How Do Inaccurate Inventory Records Erode Operational Efficiency?

By Herb Billings
July 14, 2020

Retailers – do your omnichannel strategies suffer from inaccurate inventory records?  Of course they do, and the increasing importance of BOPIS, click & collect, curbside pickup, “retail-to-go” and ship-from-store make inventory record accuracy an important cornerstone for omnichannel success.

Inaccurate inventory records are a significant drain on operational efficiency!

In a previous article we found that truing up your inventory records with more frequent counts boosts your sales.  An equally important benefit of accurate inventory records is efficient operations.  We were first alerted to this by one of our clients who told us “our stores are much happier in the weeks immediately following a physical inventory.”  This observation was all about omnichannel fulfillment, but the impacts go much deeper.

Shortages

A shortage occurs when an item’s actual count in the store is lower than the system’s inventory record.  Shortages often result in late replenishment orders which lead to unknown out-of-stocks (see “How Do Inaccurate Inventory Records Cause Lost Sales?”).

The item’s “unknown” out-of-stock condition persists until a customer attempts to purchase the item through a digital sales channel.

Late replenishment order graph

The negative effects of shortages on operations are clear to see.

BOPIS / Click & Collet
  • The order is allowed because the store’s inventory record shows positive units
  • A fulfillment specialist wastes time looking for the item
  • In many cases, a second (or even a third!) employee wastes time looking for the item
  • A store manager or assistant must then cancel the order and initiate a refund
  • This likely results in an unsatisfied customer jeopardizing future sales
  • Somebody must adjust the inventory record for that item
Ship-From-Store diagram
  • The order is allowed because at least one store’s inventory record shows positive units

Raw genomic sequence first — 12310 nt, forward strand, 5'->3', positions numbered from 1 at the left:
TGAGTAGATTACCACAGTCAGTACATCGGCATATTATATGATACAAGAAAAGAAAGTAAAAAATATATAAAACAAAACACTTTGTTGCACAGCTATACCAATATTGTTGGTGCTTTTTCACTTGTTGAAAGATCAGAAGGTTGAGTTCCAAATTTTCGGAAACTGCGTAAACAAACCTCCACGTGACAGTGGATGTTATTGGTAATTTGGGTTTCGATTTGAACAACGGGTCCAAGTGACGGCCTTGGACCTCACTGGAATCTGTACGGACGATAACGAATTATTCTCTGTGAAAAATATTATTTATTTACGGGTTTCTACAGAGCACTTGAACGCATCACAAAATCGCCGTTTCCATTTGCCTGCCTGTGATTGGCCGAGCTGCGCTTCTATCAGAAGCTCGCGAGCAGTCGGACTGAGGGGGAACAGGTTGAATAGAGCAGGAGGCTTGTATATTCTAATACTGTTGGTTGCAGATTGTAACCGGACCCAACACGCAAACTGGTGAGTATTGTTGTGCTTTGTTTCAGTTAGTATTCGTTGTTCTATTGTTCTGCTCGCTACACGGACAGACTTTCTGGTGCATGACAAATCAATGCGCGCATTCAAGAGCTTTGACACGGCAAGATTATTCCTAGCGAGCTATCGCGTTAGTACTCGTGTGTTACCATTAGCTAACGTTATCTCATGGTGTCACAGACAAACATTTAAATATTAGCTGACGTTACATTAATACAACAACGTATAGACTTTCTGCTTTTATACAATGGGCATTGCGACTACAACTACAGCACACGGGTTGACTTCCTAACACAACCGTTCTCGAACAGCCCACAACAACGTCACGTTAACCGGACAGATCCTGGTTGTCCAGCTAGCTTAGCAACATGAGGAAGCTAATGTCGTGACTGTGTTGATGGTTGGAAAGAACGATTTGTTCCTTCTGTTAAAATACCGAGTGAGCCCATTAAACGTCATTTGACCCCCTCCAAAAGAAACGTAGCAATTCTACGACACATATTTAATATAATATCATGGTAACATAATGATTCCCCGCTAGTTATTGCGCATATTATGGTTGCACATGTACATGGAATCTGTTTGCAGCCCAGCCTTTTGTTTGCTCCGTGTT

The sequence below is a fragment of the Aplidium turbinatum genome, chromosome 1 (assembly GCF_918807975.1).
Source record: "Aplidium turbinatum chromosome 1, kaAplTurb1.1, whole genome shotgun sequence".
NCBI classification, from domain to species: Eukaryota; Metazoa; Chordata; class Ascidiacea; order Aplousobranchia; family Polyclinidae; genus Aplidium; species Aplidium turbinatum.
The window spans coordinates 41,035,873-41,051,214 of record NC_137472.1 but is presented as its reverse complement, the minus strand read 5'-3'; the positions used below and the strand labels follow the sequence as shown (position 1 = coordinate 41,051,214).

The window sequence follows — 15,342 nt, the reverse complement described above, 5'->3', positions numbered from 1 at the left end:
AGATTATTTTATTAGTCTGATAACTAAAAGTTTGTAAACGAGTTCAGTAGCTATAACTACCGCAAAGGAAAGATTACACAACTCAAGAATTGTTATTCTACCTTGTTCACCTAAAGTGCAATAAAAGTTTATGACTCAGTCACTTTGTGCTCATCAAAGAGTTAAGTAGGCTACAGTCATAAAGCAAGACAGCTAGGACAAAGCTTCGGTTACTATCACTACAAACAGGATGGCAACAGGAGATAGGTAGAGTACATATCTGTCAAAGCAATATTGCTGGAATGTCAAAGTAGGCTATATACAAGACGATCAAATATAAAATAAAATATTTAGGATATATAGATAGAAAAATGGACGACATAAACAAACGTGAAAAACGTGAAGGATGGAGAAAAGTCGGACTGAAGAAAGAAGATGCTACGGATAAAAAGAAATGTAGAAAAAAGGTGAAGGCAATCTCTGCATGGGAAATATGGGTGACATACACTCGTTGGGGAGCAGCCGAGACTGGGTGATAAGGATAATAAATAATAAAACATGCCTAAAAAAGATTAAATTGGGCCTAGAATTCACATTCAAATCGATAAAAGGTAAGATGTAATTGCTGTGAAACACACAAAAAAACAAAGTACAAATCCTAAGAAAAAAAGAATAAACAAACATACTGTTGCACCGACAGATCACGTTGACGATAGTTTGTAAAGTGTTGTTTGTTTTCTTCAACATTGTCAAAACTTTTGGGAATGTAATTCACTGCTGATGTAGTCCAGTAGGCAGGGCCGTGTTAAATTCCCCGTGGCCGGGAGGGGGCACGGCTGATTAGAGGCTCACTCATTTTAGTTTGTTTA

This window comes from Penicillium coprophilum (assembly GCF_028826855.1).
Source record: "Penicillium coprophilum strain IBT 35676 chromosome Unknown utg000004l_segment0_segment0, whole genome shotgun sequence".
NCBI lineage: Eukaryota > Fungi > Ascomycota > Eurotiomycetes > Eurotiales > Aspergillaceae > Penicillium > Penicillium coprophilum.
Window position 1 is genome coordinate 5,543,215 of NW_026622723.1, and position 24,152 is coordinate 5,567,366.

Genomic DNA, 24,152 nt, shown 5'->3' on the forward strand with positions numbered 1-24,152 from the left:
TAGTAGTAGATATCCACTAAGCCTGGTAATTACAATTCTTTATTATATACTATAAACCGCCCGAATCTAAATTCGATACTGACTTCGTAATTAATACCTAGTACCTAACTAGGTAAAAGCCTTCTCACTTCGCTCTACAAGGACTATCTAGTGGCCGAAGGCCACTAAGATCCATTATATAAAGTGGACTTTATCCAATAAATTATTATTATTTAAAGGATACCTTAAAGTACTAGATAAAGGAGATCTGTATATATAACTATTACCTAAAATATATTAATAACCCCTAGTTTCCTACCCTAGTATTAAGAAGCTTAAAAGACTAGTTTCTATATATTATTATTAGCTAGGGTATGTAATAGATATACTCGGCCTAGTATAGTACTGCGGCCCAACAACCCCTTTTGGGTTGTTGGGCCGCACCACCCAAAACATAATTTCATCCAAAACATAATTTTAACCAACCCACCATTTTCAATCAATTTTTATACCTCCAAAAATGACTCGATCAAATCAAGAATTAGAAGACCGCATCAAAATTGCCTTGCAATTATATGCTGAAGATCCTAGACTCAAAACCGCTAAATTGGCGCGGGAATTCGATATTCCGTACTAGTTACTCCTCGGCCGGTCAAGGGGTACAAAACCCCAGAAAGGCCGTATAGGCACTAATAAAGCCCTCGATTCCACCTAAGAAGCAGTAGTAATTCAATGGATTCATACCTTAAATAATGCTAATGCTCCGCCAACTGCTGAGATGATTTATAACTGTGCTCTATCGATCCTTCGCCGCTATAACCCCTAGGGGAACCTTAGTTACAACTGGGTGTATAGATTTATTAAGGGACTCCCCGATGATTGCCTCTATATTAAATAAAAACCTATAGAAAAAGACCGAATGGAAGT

• The system sends the order to the store that is most likely to have the item
  • A fulfillment specialist wastes time looking for the item
  • In many cases, a second (or even a third) employee wastes time looking for the item
  • Somebody must update the fulfillment status so the order can move to the next store
  • Somebody must adjust the inventory record for that item
  • If the order is not found in any store, a store manager or assistant must cancel the order and initiate a refund, or redirect it to a DC resulting in additional cost and unnecessary delay to fulfil the order.

Our clients also report lower morale for omnichannel fulfillment specialists as their out-of-stock orders increase.  Remember that inventory record accuracy degrades over time (see “Inventory Accuracy % Is Not Enough”).  Order fulfillment is generally much more successful immediately following a count than it is in the weeks leading up to the next count.

Typically retailers implement safety stock levels to avoid unknown out-of-stock conditions.  This prevents items from being sold through digital channels when the inventory record shows units below the safety stock threshold.  It reduces the likelihood of unknown out-of-stocks with a costly increase in inventory levels.  This amounts to throwing money at the problem, which could result in overstocks and future markdowns.

It’s important to note that shortages are only found and corrected when an order is placed for an unknown out-of-stock item, or when the store is supposed to count the item in a cycle count, category count or a full physical inventory.

Overages

Shortages are often the most analyzed and talked about example of inaccurate inventory records, but overages also exact a toll on operational efficiency.

An overage occurs when an item’s actual count in the store is higher than the system’s inventory record.  Overages often result in premature replenishment orders, meaning higher inventory levels and the potential for future markdowns if the items are not sold by the end of the season.

Overages are only found and corrected by a cycle count, category count or a full physical inventory.

Early Replenishment Order graph

Conclusion

Inaccurate inventory records cause wasted labor, employee dissatisfaction, increased inventory costs, dissatisfied customers who are unlikely to return, and of course, lost sales.  It is perhaps surprising that both shortages and overages result in increased inventory levels. 

Omnichannel retailers must maintain accurate inventory records to execute efficiently, reduce expenses, and increase sales.

Conducting inventory counts is the only way to true up inventory records.  The investment in counting targeted inventory more frequently is easily returned by not only the operational expense reduction resulting from more accurate inventory records but also increased sales.

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